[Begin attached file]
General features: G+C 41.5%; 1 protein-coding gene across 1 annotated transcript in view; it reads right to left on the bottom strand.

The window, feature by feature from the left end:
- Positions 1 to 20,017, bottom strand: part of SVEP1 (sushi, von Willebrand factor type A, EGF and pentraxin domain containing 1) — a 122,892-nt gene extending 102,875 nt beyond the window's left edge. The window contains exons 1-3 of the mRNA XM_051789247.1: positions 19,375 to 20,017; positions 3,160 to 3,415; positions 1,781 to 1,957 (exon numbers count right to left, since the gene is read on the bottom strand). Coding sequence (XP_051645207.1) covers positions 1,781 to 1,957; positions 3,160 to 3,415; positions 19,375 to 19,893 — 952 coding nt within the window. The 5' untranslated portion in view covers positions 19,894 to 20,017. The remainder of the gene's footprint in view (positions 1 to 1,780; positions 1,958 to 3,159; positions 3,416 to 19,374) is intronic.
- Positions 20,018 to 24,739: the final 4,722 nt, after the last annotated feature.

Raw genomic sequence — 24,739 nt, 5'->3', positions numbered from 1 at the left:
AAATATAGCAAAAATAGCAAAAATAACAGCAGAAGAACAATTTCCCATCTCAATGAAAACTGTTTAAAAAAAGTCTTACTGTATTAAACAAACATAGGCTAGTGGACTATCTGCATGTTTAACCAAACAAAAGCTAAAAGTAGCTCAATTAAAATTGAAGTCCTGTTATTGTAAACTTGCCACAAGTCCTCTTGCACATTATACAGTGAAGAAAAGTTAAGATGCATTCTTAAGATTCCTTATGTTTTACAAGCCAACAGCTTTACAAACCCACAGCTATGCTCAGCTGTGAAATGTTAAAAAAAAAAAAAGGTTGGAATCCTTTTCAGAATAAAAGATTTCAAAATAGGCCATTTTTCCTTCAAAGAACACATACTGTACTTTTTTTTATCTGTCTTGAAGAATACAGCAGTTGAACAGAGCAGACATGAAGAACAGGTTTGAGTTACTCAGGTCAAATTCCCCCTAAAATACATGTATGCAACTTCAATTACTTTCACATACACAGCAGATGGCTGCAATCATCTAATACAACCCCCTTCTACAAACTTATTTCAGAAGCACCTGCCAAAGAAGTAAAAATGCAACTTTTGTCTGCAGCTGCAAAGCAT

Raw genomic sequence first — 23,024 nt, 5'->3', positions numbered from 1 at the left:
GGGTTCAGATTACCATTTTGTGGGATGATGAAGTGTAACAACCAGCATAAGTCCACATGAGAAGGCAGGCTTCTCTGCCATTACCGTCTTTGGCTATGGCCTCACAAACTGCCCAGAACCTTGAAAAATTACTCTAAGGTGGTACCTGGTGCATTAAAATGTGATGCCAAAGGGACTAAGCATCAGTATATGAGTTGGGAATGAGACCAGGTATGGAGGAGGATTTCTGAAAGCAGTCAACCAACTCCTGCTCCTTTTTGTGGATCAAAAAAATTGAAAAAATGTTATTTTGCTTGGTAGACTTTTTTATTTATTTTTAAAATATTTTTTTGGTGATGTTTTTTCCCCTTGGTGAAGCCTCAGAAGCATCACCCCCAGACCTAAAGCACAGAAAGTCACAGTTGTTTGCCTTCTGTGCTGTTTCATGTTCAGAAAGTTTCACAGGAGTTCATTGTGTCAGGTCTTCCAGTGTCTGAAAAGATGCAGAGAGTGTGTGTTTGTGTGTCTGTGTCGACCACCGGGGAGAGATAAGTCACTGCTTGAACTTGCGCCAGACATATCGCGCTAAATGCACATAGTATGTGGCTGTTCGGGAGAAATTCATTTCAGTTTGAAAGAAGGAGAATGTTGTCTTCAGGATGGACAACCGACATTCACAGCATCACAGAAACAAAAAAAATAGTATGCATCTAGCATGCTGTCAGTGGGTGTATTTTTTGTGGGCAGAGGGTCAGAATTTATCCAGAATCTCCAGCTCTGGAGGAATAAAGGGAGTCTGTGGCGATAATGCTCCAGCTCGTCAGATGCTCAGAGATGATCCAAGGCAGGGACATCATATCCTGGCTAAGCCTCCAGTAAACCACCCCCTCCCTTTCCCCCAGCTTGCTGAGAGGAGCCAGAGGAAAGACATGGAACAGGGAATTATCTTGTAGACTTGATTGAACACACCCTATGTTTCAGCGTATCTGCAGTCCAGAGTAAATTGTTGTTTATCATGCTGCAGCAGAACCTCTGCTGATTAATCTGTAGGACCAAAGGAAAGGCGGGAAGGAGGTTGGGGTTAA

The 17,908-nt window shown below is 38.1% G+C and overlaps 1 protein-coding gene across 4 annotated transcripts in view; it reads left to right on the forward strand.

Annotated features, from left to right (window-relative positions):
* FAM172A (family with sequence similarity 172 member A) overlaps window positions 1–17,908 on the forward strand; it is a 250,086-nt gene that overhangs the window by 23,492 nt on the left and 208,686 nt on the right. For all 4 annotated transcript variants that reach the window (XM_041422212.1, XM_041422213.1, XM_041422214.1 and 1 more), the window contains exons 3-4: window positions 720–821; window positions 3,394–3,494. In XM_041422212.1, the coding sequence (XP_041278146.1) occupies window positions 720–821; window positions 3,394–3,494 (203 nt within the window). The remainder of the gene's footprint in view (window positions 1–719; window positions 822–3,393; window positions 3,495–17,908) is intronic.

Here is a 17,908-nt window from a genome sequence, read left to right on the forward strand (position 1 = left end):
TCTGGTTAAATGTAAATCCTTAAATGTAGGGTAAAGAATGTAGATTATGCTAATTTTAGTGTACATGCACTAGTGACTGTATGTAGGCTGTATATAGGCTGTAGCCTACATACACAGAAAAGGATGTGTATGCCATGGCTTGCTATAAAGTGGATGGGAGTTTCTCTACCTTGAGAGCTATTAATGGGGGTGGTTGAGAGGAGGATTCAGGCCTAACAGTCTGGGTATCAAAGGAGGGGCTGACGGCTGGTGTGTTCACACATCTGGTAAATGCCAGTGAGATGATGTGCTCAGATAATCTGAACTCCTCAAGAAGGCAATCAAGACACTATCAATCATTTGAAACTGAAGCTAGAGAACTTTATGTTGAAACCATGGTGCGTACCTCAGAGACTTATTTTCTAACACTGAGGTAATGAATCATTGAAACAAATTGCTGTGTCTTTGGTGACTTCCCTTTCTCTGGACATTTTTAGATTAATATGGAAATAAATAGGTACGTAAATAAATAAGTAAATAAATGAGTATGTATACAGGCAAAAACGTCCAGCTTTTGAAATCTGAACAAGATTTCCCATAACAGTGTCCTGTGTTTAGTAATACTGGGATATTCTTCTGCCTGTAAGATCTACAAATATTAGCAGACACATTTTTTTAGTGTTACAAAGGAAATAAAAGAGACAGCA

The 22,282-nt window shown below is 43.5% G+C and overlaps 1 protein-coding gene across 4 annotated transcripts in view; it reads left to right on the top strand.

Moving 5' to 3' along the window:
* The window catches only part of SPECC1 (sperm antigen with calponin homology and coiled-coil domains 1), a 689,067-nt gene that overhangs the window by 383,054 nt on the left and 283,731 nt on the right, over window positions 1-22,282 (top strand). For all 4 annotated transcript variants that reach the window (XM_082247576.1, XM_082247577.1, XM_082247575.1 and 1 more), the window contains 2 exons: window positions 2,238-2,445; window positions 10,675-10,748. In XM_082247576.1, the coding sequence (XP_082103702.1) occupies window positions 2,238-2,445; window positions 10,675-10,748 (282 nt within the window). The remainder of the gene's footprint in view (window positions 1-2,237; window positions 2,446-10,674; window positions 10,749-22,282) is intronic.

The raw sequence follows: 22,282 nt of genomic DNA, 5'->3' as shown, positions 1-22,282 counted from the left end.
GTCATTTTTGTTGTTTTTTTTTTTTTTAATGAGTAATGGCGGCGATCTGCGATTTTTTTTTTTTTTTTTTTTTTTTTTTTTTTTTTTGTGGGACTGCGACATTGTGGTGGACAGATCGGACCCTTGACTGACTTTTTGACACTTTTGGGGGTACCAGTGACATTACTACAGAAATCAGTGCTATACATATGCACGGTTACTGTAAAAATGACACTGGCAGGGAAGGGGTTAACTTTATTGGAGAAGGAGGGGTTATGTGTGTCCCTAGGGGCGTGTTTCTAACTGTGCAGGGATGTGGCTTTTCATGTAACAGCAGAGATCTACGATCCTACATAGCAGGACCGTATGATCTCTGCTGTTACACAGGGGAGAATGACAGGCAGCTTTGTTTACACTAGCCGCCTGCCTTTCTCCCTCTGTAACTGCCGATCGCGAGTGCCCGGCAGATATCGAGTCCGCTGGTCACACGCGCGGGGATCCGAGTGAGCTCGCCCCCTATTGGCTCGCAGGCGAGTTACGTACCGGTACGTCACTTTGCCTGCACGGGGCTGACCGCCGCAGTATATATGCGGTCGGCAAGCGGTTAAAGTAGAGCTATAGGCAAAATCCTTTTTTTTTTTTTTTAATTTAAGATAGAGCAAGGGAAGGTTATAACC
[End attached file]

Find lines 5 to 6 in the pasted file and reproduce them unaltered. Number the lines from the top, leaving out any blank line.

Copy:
Raw genomic sequence — 24,739 nt, 5'->3', positions numbered from 1 at the left:
AAATATAGCAAAAATAGCAAAAATAACAGCAGAAGAACAATTTCCCATCTCAATGAAAACTGTTTAAAAAAAGTCTTACTGTATTAAACAAACATAGGCTAGTGGACTATCTGCATGTTTAACCAAACAAAAGCTAAAAGTAGCTCAATTAAAATTGAAGTCCTGTTATTGTAAACTTGCCACAAGTCCTCTTGCACATTATACAGTGAAGAAAAGTTAAGATGCATTCTTAAGATTCCTTATGTTTTACAAGCCAACAGCTTTACAAACCCACAGCTATGCTCAGCTGTGAAATGTTAAAAAAAAAAAAAGGTTGGAATCCTTTTCAGAATAAAAGATTTCAAAATAGGCCATTTTTCCTTCAAAGAACACATACTGTACTTTTTTTTATCTGTCTTGAAGAATACAGCAGTTGAACAGAGCAGACATGAAGAACAGGTTTGAGTTACTCAGGTCAAATTCCCCCTAAAATACATGTATGCAACTTCAATTACTTTCACATACACAGCAGATGGCTGCAATCATCTAATACAACCCCCTTCTACAAACTTATTTCAGAAGCACCTGCCAAAGAAGTAAAAATGCAACTTTTGTCTGCAGCTGCAAAGCAT